- The Washington Times - Sunday, October 13, 2002

The sniper who has terrorized metropolitan Washington with random shootings would be likely to face the death penalty but not under the anti-terrorism law enacted after the September 11 attacks unless he is linked to a terrorist group, several legal experts say.
"The spirit of [the Patriot Act] was not meant to go in this direction, but at this point, this is a death-penalty-eligible case," said Montgomery County State's Attorney Douglas Gansler.
"There is no provision in the Patriot Act that would apply in this case," said a U.S. Justice Department official who spoke on the condition of anonymity. "That is not to say that people are not being terrorized here. They are; it's just not under this provision."
The Patriot Act was enacted last year in response to the September 11 terrorist attacks on the Pentagon and on the World Trade Center in New York. Its intention is to provide legal tools to stop domestic terrorism by targeting members of al Qaeda and other terrorist groups.
As of yet, officials do not believe the sniper who has killed eight persons and wounded two since Oct. 2 to be a member of a terrorist group.
"At this point in the investigation, there is no link to al Qaeda," Mr. Gansler said.
"Nothing in the briefings I have seen would indicate that [al Qaeda] is involved," said Virginia Gov. Mark R. Warner, a Democrat.
David Cole, a Georgetown University law professor, said that even though the anti-terrorism law would not apply, the sniper would not have an easy time once he is caught.
"I am not sure it matters what he is prosecuted under. Obviously what he is doing is completely illegal, and he is eligible for the death penalty under a variety of statutes," Mr. Cole said.
"He would certainly qualify for capital punishment" here, said Prince William County Commonwealth's Attorney Paul B. Ebert, whose office has sent more people to death row than any other jurisdiction in Virginia.
Virginia, where two sniping victims have been killed and another wounded, ranks second in the nation, behind Texas, in using the death penalty.
In May Maryland Gov. Parris N. Glendening, a Democrat, imposed a moratorium on the death penalty until a study of whether it has been applied fairly is completed and analyzed. .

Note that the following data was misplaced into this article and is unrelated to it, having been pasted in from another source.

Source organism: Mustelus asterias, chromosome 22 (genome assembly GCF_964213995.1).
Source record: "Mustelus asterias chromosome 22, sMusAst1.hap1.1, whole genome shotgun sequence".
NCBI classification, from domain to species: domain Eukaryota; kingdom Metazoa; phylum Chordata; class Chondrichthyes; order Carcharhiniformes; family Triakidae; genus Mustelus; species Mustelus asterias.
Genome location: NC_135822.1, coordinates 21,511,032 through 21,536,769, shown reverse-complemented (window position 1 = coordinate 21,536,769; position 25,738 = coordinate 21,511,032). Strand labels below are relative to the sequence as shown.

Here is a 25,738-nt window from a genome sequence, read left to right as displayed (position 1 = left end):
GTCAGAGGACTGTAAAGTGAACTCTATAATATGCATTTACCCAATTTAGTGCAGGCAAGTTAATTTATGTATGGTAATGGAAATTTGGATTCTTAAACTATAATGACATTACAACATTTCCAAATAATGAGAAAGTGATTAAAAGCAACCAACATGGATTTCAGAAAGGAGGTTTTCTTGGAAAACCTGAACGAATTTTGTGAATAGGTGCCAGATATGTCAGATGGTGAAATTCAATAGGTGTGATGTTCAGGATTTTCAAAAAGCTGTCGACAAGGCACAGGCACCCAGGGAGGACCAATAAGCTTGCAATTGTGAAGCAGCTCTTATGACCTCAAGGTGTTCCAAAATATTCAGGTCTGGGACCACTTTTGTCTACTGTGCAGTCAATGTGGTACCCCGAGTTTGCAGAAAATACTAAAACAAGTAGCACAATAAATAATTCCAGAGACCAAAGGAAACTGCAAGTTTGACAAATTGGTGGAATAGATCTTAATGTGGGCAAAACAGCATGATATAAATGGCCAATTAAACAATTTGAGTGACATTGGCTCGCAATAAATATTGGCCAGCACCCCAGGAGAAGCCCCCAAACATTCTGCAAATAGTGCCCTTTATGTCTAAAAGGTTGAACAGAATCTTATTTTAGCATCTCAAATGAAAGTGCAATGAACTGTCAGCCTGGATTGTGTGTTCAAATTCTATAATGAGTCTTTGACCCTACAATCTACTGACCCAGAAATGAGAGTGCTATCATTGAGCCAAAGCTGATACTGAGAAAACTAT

The University of Maryland is conducting the state-commissioned study, and a report on the study is supposed to be issued during the fall.
Maryland is the second state, behind Illinois, to impose a moratorium on executions. The state has executed two men since Mr. Glendending became governor in 1995. He granted clemency in one of three cases.
Both gubernatorial candidates Lt. Gov. Kathleen Kennedy Townsend and Rep. Robert L. Ehrlich Jr. support the death penalty, as does Mr. Glendening. Mr. Ehrlich has promised to lift the moratorium.
Five of the eight sniper slayings have occurred in Maryland.
One legal scholar said local jurisdictions could use the federal anti-terrorism law to prosecute the sniper.
"In the Patriot Act, the existing criminal code dealing with terrorism [was addressed], and the only change that was made was one that had the terrorism apply to events within the United States," said Peter Raven-Hansen, a professor of National Security law at George Washington University.
"I am not sure Congress had in mind a single solo sniper killer but in theory, killing people with a sniper rifle is meant to scare people and cause terror," Mr. Raven-Hansen said.
Mr. Ebert said that although the Patriot Act is not likely to apply, a Virginia law passed this year in response to the terrorist attacks could be used to prosecute the sniper. The law calls for the death penalty for any acts involving terror.
"Basically, that law said that terrorism [is] murder with the intent to intimidate the public, and that's what is going on here," Mr. Ebert said.

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